December 2020 Sports Medicine Journal Roundup
This month we bring you all of the sports medicine literature from around the world and summarize it here on the sports medicine review.
The American Journal of Sports Medicine (DEC 2020)
- A majority of patients achieved minimal clinically important difference (MCID) by 6 months after surgery.
- Dominant-sided surgery and concomitant distal clavicle excision resulted in faster clinically significant outcomes (CSO) achievement, while workers’ compensation status, concomitant biceps tenodesis, current smoking, partial-thickness rotator cuff tears, and higher preoperative PROMs resulted in delayed CSO achievement.
- This study provides clinical evidence from patients who underwent ACLR and from complementary modeling that functional postoperative knee mechanics are sensitive to graft tunnel locations and graft angle.
- Of the factors studied, the sagittal angle of the ACL was particularly influential on knee mechanics.
- Revision surgery for medial patellofemoral ligament reconstruction (MPFLR) failure, including the correction of major anatomic risk factors, yielded a significant improvement in patient-reported quality-of-life outcome measures.
- Patients with failed MPFLR, however, were significantly more restricted before revision surgery than patients without previous interventions when evaluated with the BPII 2.0.
- Chronic sesamoid pain is difficult to treat, but this study confirms that with a meticulous surgical technique and a dedicated postoperative rehabilitation program, encouraging patient-reported outcomes can be expected with a minimal risk of complications.
- Moreover, in the current study, 80% of competitive athletes were able to return to sports at a mean of 4.62 months after surgery.
British Journal of Sports Medicine (DEC 2020)
- Physiotherapist-led interventions might improve pain and function in young and middle-aged adults with hip-related pain, however full-scale high-quality RCT studies are required.
- Based on empirical evidence, we provide a call to re-evaluate clinical guidelines related to medical disorders that have previously been considered contraindications to prenatal exercise.
- Removing barriers to physical activity during pregnancy for women with certain medical conditions may in fact be beneficial for maternal–fetal health outcomes.
- We found favourable associations for most health-related outcomes with high occupational physical activity (OPA) levels, but we also found some evidence for unfavourable associations due to high OPA levels.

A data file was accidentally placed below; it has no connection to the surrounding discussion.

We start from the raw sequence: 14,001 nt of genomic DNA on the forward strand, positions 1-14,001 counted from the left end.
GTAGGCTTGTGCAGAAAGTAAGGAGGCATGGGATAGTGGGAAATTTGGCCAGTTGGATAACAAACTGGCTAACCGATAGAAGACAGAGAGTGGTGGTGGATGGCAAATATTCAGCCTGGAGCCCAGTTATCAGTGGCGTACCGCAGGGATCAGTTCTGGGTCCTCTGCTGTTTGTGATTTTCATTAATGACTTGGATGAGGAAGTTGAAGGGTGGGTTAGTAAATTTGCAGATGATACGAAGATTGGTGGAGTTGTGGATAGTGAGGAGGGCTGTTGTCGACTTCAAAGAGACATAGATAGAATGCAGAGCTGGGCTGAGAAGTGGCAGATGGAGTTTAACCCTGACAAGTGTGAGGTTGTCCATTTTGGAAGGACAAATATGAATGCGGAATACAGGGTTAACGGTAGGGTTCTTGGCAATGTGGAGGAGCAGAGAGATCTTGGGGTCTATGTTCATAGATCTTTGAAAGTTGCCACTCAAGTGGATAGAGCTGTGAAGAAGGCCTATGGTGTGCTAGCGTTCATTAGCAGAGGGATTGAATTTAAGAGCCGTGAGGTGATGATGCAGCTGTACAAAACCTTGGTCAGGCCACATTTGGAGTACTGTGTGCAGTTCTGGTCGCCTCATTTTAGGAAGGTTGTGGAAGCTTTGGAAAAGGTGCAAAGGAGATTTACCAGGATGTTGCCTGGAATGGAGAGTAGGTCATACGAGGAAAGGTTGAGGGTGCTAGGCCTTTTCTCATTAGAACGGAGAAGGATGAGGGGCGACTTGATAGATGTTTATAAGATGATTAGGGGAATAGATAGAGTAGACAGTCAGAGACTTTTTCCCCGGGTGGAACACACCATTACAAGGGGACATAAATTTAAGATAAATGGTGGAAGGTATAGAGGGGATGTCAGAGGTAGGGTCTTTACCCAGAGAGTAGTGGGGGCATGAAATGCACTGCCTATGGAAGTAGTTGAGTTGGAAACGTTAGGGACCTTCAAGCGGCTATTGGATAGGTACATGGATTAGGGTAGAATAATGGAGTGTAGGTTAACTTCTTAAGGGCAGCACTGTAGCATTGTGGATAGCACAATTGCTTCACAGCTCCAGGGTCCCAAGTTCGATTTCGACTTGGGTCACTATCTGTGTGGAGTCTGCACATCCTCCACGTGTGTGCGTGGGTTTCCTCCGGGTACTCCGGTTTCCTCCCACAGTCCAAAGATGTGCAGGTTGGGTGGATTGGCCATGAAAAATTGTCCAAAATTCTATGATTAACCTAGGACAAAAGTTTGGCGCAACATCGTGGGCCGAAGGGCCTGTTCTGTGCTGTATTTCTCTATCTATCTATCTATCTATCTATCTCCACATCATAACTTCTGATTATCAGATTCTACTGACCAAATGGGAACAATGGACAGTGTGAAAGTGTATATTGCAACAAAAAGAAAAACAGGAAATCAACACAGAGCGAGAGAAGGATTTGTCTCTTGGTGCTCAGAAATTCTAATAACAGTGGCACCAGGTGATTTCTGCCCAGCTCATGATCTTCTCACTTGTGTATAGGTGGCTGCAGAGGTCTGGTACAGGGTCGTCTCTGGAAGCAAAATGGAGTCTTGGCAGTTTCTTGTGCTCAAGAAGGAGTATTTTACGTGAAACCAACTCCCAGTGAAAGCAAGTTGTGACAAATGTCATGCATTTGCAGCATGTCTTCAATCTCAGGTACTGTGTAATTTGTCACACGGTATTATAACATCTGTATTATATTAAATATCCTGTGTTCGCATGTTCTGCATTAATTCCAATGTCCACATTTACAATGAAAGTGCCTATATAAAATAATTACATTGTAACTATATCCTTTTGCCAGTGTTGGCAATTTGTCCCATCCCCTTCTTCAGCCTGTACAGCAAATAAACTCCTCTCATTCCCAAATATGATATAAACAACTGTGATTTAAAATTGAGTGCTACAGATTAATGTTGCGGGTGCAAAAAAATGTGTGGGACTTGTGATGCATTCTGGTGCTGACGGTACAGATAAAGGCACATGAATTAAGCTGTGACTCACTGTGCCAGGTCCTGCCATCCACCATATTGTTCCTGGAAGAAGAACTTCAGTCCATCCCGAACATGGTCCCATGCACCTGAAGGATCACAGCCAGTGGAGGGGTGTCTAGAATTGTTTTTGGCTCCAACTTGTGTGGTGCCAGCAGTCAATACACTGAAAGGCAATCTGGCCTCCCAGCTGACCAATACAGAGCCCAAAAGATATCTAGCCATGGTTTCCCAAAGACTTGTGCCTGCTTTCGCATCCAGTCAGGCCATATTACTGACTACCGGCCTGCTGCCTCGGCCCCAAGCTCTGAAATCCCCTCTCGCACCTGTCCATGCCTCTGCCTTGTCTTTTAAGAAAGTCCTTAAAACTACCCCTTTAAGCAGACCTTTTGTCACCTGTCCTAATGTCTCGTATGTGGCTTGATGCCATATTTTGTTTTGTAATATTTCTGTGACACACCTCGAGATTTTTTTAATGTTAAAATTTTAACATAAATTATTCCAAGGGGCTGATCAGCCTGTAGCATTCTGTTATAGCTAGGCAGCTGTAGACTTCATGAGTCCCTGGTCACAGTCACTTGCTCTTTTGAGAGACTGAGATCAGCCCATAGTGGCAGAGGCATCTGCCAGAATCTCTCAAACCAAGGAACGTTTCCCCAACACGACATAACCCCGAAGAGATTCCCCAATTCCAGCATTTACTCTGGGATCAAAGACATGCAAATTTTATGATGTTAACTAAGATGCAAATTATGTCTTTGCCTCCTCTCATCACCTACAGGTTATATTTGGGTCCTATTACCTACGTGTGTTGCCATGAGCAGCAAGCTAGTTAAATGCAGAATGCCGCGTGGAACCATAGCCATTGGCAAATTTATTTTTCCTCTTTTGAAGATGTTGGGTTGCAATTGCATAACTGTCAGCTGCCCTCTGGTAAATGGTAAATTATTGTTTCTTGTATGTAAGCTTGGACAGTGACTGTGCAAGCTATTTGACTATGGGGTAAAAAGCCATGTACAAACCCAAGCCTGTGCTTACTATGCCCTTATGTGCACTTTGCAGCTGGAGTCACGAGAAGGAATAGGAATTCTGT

- At this point, there is a need for better quality evidence to provide a unequivocal statement on the health effects of OPA.
- Increasing physical activity in the population would lead to reduction in working-age mortality and morbidity and an increase in productivity, particularly through lower presenteeism, leading to substantial economic gains for the global economy.
Sports Medicine (DEC 2020)
- Active commuting defined as walking, cycling
- Active commuting decreases mainly all-cause and cardiovascular mortality, with a dose–response relationship, especially for walking.
- Preventive strategies should focus on the benefits of active commuting.
- Plyometric jump training (PJT) is effective in improving jumping and sprinting performance among young male soccer players.
Sports Health Journal (DEC 2020)
- Most studies centered around the football athlete, either professional or collegiate.
- Professional football game day use of intramuscular ketorolac declined from 93.3% in 2002 to 48% in 2016.
- Collegiate football game day use of intramuscular ketorolac declined from 62% in 2008 to 26% in 2016.
- Game day corticosteroid injection was far lower than ketorolac usage.
- Both medications were reported to be effective with few adverse events.
- A total of 340 participants were included and the mean LSI (limb symmetry index was >95% for each single leg hop test (SLHT).
- When analyzed as a test battery, only 45% of participants achieved this standard. Significantly weak to moderate correlations existed among hop tests
- Participant performance across all SLHT components varied, such that less than half of healthy athletes could achieve ≥90% LSI across all hops.
- Current guidelines require ≥90% LSI on SLHTs.
- The majority of healthy youth athletes could not achieve this standard, which questions the validity of this LSI threshold in youth athletes after ACLR.
Current Sports Medicine Reports (DEC 2020)
Journal of Science and Medicine in Sport (DEC 2020)
- This study provides a novel and current insight of the incidence and details of HNF injuries among cricket participants in Victoria over a decade.
- It is evident that males and younger participants, regardless of gender, have a higher risk of sustaining a HNF injury.
- This study provides a solid evidence base for stakeholders in developing strategies to minimise head, neck and facial injuries to make cricket a safe sport for all.
- We validated the HR index (HRindex)/ VO2 relationship in professional soccer players.
- HR Index = activity/ sporting HR / resting HR
- HRindex showed better agreement with metabolism than actual HR and similar agreement to the other HR parameters.
- HRindex allowed to estimate VO2, but at very high-intensity HRindex underestimated VO2.
- Future studies should test this in real game conditions.
- HRindex could offer a time-efficient and easy-to-use “field” method to monitor aerobic metabolism in soccer.
Current Reviews in Musculoskeletal Medicine (DEC 2020)